At least eight people were killed and 140 injured after an Amtrak train bound for New York City derailed in Philadelphia on Tuesday night.
Rescue workers on the scene early Wednesday morning told NBC News the death toll could rise higher as they struggled to access people who might be under toppled cars.
At the time the train went of the rails, it was going more than 100 miles per hour, more than double the legal limit for that area of track, the Wall Street Journal reported.
"It is an absolute disastrous mess," Philadelphia Mayor Michael Nutter told reporters. "I've never seen anything like this in my life."
Photos taken from the scene show the extent of the damage.
The train path of Amtrak Regional 188 had been one of Amtrak's regular Washington D.C. to New York routes and was carrying 238 passenger and five crew members.
"Chairs inside the train became unscrewed and suitcases were falling on people," Max Helfman, a 19-year-old passenger on the train, told NBC News. "People were bleeding from their head. It was awful."
A spokeswoman for the National Transportation Safety Board said the agency was investigating the crash, which happened around 9:30 p.m., but suggested the derailment appeared to have been an accident.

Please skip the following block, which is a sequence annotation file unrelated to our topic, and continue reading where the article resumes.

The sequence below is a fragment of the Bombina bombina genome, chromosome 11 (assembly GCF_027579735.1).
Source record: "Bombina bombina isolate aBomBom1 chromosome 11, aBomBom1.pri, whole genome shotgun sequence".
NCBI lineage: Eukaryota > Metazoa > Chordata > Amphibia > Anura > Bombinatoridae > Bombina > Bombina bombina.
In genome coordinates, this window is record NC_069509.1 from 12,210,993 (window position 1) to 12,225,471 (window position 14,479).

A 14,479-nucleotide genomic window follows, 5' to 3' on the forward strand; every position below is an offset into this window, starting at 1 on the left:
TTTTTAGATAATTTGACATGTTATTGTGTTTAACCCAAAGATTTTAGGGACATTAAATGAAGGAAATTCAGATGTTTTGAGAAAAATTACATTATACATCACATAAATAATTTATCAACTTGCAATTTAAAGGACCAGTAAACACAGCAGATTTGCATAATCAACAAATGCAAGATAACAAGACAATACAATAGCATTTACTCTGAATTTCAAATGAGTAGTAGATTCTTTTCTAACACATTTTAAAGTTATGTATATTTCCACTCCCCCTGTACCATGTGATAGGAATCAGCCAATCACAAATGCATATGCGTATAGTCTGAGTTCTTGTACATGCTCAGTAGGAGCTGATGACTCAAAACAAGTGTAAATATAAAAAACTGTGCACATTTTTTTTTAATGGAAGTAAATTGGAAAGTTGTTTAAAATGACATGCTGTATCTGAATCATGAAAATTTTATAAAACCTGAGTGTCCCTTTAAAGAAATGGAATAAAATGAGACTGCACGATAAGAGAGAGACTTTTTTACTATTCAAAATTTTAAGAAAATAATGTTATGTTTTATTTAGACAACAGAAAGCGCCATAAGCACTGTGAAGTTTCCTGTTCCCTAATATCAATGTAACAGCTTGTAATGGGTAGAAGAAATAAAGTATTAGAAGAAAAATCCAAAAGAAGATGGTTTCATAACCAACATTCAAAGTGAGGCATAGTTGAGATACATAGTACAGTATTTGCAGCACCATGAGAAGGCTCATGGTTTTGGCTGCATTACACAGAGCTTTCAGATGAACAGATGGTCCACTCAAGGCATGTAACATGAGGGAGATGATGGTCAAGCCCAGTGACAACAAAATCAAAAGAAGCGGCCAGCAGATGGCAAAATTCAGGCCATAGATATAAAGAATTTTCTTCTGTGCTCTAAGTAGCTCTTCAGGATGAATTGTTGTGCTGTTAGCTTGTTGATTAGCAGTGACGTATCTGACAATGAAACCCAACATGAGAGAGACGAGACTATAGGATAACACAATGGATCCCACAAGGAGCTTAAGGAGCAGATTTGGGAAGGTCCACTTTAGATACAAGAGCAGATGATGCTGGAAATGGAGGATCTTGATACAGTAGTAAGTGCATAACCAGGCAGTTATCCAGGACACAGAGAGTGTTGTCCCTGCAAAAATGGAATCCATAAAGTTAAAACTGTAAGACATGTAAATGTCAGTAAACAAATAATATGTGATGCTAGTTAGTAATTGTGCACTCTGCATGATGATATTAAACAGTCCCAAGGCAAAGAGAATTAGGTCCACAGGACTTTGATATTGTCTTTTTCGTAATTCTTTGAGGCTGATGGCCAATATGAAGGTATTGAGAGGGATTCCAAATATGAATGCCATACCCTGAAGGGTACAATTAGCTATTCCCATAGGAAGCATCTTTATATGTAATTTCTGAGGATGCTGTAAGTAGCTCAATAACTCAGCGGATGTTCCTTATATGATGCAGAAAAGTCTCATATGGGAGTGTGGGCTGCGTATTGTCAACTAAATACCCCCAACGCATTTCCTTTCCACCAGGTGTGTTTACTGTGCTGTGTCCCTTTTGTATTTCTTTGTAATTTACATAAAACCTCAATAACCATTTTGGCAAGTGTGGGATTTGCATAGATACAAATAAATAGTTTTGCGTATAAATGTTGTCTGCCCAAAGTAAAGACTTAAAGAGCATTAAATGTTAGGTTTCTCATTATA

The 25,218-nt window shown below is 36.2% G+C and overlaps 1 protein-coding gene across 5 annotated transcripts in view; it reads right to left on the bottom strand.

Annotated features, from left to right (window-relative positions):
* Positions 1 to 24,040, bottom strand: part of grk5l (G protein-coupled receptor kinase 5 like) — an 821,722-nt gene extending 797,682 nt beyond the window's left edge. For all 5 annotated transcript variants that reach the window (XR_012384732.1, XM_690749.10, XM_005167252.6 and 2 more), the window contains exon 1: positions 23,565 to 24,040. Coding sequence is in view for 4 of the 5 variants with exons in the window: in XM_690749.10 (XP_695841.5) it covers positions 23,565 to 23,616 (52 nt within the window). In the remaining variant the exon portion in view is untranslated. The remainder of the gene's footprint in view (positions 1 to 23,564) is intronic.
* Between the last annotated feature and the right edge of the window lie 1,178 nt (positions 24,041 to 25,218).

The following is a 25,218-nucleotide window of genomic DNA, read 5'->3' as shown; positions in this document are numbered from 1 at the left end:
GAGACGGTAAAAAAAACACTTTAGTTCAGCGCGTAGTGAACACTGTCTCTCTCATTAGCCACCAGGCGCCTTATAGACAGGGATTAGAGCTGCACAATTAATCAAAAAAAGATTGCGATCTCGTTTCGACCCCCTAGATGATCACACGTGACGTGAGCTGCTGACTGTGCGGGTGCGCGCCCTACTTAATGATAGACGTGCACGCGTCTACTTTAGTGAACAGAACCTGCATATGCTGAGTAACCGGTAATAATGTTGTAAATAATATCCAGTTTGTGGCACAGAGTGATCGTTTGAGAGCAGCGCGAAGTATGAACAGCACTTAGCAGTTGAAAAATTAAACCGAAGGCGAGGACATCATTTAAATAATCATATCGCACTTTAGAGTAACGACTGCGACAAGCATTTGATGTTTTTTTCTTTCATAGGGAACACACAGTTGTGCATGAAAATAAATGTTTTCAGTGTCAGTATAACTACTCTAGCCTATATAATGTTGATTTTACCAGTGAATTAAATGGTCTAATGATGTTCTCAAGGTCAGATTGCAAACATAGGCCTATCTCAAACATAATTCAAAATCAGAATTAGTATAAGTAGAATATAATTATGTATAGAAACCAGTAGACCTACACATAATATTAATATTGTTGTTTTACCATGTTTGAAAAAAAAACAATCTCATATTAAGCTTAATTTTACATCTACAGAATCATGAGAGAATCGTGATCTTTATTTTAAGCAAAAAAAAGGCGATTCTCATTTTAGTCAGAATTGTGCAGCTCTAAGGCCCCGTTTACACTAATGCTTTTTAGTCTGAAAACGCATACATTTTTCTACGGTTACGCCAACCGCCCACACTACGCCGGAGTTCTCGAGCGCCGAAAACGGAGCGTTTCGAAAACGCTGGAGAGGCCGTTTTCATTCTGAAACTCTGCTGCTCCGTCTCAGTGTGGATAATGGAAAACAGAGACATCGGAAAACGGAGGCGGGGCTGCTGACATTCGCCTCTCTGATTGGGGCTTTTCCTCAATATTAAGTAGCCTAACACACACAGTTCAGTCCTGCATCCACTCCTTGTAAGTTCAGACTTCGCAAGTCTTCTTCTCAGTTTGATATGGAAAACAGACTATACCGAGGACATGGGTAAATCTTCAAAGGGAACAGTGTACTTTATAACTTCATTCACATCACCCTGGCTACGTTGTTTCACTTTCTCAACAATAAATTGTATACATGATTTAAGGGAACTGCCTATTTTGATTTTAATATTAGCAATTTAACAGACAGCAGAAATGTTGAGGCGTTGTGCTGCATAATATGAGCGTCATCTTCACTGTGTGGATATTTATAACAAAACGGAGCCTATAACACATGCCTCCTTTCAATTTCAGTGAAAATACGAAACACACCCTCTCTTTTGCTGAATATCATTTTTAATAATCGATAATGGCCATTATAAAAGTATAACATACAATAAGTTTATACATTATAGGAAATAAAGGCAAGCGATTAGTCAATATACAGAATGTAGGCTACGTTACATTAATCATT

The injured were evacuated and taken to various local hospitals. One of the deaths occurred overnight at Temple University hospital, where another eight victims remained in critical condition.
In a statement, Amtrak said "We are deeply saddened by the loss of life," and urged anyone seeking information to call (800) 523-9101.
The site of the crash, at the Frankford Junction station, came 71 years after a similar train accident transpired at almost the exact location, WCAU-TV noted. On Labor Day 1941, a Congressional Limited train flew off the rails killing 79 people and injuring 117 in one of the worst accidents of its kind at the time.
May 13, 2015, 6:56 p.m.: This post has been updated.
Correction: May 17, 2015